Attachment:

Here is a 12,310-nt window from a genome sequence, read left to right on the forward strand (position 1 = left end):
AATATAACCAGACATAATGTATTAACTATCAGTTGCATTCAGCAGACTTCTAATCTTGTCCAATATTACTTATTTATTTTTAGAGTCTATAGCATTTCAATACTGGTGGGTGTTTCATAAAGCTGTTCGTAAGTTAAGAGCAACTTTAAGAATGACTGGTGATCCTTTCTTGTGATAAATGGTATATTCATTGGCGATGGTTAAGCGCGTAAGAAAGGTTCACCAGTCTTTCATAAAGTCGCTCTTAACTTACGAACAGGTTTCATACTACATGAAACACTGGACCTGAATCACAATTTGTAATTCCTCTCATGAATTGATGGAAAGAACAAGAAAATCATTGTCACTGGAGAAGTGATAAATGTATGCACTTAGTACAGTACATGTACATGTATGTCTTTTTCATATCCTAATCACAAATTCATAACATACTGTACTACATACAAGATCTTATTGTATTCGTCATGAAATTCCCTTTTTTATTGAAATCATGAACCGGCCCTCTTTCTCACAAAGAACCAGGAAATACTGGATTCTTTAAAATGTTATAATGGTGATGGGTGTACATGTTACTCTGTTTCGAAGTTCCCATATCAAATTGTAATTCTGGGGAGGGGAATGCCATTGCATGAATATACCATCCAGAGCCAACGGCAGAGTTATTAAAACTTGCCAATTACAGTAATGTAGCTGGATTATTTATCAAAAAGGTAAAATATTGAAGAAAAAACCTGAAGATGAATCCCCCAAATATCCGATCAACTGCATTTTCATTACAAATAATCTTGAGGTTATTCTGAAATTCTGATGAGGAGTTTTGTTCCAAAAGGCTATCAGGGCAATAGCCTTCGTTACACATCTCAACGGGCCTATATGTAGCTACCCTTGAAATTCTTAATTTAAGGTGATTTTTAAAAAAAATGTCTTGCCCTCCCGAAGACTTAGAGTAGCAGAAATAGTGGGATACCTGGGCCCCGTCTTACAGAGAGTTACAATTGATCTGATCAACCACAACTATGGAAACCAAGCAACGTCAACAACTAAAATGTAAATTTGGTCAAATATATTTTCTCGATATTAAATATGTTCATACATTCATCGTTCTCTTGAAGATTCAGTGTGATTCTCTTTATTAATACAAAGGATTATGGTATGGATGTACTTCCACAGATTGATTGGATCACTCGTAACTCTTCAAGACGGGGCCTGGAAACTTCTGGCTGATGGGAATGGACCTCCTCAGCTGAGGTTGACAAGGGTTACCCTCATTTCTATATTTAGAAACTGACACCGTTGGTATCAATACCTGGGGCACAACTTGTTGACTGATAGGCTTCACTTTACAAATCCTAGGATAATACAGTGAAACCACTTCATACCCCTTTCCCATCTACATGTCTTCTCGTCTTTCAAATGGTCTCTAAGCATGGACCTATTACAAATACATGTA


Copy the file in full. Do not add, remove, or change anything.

Here is a 12,310-nt window from a genome sequence, read left to right on the forward strand (position 1 = left end):
AATATAACCAGACATAATGTATTAACTATCAGTTGCATTCAGCAGACTTCTAATCTTGTCCAATATTACTTATTTATTTTTAGAGTCTATAGCATTTCAATACTGGTGGGTGTTTCATAAAGCTGTTCGTAAGTTAAGAGCAACTTTAAGAATGACTGGTGATCCTTTCTTGTGATAAATGGTATATTCATTGGCGATGGTTAAGCGCGTAAGAAAGGTTCACCAGTCTTTCATAAAGTCGCTCTTAACTTACGAACAGGTTTCATACTACATGAAACACTGGACCTGAATCACAATTTGTAATTCCTCTCATGAATTGATGGAAAGAACAAGAAAATCATTGTCACTGGAGAAGTGATAAATGTATGCACTTAGTACAGTACATGTACATGTATGTCTTTTTCATATCCTAATCACAAATTCATAACATACTGTACTACATACAAGATCTTATTGTATTCGTCATGAAATTCCCTTTTTTATTGAAATCATGAACCGGCCCTCTTTCTCACAAAGAACCAGGAAATACTGGATTCTTTAAAATGTTATAATGGTGATGGGTGTACATGTTACTCTGTTTCGAAGTTCCCATATCAAATTGTAATTCTGGGGAGGGGAATGCCATTGCATGAATATACCATCCAGAGCCAACGGCAGAGTTATTAAAACTTGCCAATTACAGTAATGTAGCTGGATTATTTATCAAAAAGGTAAAATATTGAAGAAAAAACCTGAAGATGAATCCCCCAAATATCCGATCAACTGCATTTTCATTACAAATAATCTTGAGGTTATTCTGAAATTCTGATGAGGAGTTTTGTTCCAAAAGGCTATCAGGGCAATAGCCTTCGTTACACATCTCAACGGGCCTATATGTAGCTACCCTTGAAATTCTTAATTTAAGGTGATTTTTAAAAAAAATGTCTTGCCCTCCCGAAGACTTAGAGTAGCAGAAATAGTGGGATACCTGGGCCCCGTCTTACAGAGAGTTACAATTGATCTGATCAACCACAACTATGGAAACCAAGCAACGTCAACAACTAAAATGTAAATTTGGTCAAATATATTTTCTCGATATTAAATATGTTCATACATTCATCGTTCTCTTGAAGATTCAGTGTGATTCTCTTTATTAATACAAAGGATTATGGTATGGATGTACTTCCACAGATTGATTGGATCACTCGTAACTCTTCAAGACGGGGCCTGGAAACTTCTGGCTGATGGGAATGGACCTCCTCAGCTGAGGTTGACAAGGGTTACCCTCATTTCTATATTTAGAAACTGACACCGTTGGTATCAATACCTGGGGCACAACTTGTTGACTGATAGGCTTCACTTTACAAATCCTAGGATAATACAGTGAAACCACTTCATACCCCTTTCCCATCTACATGTCTTCTCGTCTTTCAAATGGTCTCTAAGCATGGACCTATTACAAATACATGTA